Sexual assault especially of a child is one of the most repugnant crimes there is, but it is cases like this that cause otherwise sensible men to fear out of all proportion that they might fall victim to false charges and, even worse, conviction on the basis of false claims.

The report in the last week or so that Ireland has the highest rate of false reporting for rape in Europe should also be of concern for a number of reasons that Brenda Power touched on in the Sunday Times at the weekend.

Comment by Dan Sullivan
May 5, 2009
11:37 pm

In fairness, Dan, there was a time when the child complainant was automatically disbelieved in this country when making claims of sexual assault and we don’t want to go back to that either.

Comment by Deaglán
May 6, 2009
12:11 am

Deaglán, we shouldn’t go back to those days but given that this trial was in 1997 it might be worth considering that we swung pretty quickly from turning a blind towards the problem even in the early to mid 90s to locking people in circumstances like that of Mr. Feichín Hannon. It’s amazing how quick a witch hunt can start and how long it can take to come to light.

Comment by Dan Sullivan
May 6, 2009
8:49 am

Adrian Hardiman in his appeal court judgement stresses that the trial judge ran the case properly. How then to explain this verdict, especially when the medical evidence was so inconclusive?

I believe juries are well aware that they are not in possession of all the relevant facts. A juror’s greatest fear is that the media will reveal after the trial that the accused was a serial child abuse.

Juries also assume “no smoke without fire” i.e. that the DPP and the Gardai would not pursue a charge of this nature if they were not satisfied as to the guilt of the accused. That is a fair assumption in many cases (although it does mean automatic conviction) but I think in cases of sexual assault the Gardai and DPP are unwilling to deny a trial to the complainant or, in the case of a child, the complainant’s family.

Comment by Lefournier
May 6, 2009
9:29 am

It’s not clear from your comment, Dan, if you are aware that Mr Hannon’s sentence was suspended.

Comment by Deaglán
May 6, 2009
10:21 am

I’m aware that his sentence was suspended but I doubt that made much difference to him in his local area. I was more generally referring to the fact that we were locking people up by the time of this case in contrast to the turning a blind eye to allegations like this which would have happened only a few years before.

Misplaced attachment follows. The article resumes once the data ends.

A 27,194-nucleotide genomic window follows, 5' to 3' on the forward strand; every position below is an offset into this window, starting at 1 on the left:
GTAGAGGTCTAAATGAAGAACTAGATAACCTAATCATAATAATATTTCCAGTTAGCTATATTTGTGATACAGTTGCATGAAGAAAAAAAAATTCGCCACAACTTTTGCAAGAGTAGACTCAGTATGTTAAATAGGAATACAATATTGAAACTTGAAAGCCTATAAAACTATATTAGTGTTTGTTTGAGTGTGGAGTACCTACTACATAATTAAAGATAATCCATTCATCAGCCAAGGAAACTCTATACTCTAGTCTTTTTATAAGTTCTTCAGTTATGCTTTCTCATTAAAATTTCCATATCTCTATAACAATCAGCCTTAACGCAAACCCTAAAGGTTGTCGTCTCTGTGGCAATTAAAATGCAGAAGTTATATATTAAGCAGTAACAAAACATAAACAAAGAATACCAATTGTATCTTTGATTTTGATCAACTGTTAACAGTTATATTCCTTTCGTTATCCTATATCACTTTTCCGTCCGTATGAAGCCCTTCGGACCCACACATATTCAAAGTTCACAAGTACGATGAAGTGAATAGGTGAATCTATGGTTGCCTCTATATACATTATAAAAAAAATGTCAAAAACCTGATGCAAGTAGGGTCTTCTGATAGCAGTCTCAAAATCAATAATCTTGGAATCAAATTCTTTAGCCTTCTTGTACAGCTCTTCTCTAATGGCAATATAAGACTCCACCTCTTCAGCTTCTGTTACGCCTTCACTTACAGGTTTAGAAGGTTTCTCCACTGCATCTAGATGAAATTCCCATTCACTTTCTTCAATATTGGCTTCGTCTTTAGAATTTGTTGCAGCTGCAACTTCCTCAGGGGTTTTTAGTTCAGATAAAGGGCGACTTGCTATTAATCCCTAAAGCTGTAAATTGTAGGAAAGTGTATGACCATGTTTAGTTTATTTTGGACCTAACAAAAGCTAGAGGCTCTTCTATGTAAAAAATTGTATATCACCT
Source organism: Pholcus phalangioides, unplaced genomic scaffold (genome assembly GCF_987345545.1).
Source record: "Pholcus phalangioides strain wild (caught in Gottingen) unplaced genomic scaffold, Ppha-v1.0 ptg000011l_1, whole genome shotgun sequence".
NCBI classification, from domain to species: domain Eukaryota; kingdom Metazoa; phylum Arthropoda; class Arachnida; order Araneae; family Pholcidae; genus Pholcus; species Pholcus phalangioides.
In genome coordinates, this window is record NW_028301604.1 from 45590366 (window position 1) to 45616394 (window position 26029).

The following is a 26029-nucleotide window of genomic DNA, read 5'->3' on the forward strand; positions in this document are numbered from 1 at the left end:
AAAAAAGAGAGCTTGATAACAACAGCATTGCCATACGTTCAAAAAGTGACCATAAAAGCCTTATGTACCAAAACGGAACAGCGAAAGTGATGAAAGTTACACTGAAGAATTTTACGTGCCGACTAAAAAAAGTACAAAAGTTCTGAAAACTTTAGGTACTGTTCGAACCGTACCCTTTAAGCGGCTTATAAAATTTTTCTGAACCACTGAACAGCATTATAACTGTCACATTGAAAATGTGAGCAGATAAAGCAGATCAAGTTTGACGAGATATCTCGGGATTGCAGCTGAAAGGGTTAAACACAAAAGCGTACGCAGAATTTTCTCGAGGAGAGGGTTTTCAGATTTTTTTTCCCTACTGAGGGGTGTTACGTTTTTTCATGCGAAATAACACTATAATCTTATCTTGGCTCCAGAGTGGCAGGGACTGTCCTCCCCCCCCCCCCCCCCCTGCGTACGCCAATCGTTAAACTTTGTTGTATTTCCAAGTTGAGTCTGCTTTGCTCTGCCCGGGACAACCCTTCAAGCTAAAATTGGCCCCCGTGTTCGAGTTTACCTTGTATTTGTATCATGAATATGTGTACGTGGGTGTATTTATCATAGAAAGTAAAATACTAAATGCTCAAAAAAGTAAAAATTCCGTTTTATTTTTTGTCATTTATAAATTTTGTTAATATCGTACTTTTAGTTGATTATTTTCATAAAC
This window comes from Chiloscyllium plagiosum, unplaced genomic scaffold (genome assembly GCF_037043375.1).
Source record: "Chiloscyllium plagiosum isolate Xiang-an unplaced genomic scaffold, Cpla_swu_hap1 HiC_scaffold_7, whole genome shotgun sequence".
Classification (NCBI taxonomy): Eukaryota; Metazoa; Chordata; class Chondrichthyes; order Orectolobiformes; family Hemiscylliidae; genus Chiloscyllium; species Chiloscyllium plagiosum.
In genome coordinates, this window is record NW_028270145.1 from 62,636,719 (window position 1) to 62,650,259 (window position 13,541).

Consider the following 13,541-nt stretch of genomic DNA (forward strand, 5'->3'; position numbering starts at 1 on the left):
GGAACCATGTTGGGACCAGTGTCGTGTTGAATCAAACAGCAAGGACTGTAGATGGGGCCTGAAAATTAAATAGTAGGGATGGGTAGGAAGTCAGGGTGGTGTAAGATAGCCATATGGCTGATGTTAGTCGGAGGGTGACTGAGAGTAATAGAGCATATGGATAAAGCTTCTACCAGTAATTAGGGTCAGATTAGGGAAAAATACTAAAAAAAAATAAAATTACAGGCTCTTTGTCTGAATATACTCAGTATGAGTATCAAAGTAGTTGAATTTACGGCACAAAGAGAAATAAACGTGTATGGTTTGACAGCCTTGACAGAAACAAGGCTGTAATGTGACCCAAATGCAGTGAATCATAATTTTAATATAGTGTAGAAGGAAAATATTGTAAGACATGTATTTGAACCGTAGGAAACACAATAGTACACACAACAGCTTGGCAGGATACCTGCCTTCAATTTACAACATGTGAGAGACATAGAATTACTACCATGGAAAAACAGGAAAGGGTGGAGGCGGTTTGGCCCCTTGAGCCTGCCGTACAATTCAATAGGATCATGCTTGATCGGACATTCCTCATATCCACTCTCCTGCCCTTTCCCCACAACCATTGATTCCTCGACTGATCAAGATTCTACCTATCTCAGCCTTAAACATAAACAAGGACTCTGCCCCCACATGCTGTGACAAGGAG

Comment by Dan Sullivan
May 6, 2009
12:31 pm

I thought that. I would love to read the original court reports if anyone has them. Maybe they are on our own website, must check. If I were investigating such a case I would be conscious on the one hand of the pressing need to ensure that children’s allegations are taken very seriously indeed, unlike in the old days as stated. But the young lady says now she was motivated by revenge/misplaced family loyalty following her father’s conviction for assaulting Mr Hannon’s father. I gather also that the child used very adult terminology but I have only seen a little of that in the media. You would have thought that would give people pause for thought. The point that the jury may have been worried that the defendant would be revealed as having previous convictions in this area (which he didn’t of course) is a very interesting one. But the really grave issue is the failure to inform Mr Hannon of the retracted evidence and then the mislaying of the file with all the callous carelessness which that implies. Man’s inhumanity to man makes countless thousands mourn.

Comment by Deaglán
May 6, 2009
5:38 pm

Lefournier raises an interesting point that with the practice whereby prior charges or convictions are not made known to the jury they may in fact err on the other side, in that a lack of awareness as to whether or not there were prior charges will cause them to act as if there were, when in fact there were not.

The practice is understandable in that we must ensure that we try the crime, not the person. But the system should be conscious of how people really behave as jurors not just how we think they should behave.

Comment by Dan Sullivan
May 6, 2009
8:08 pm

I cannot understand why, when a witness retracts their evidence when it is the only evidence involved there isn’t a fast-track process to get the case heard by an Emergency Court. Can’t understand why there isn’t such a court (or not to my scant knowledge) to retry cases like this, or cases where someone else has confessed to a crime for which someone’s been wrongfully convicted. There can’t be so many that the system couldn’t be put quickly in place nor so few that it isn’t needed.

Comment by Kynos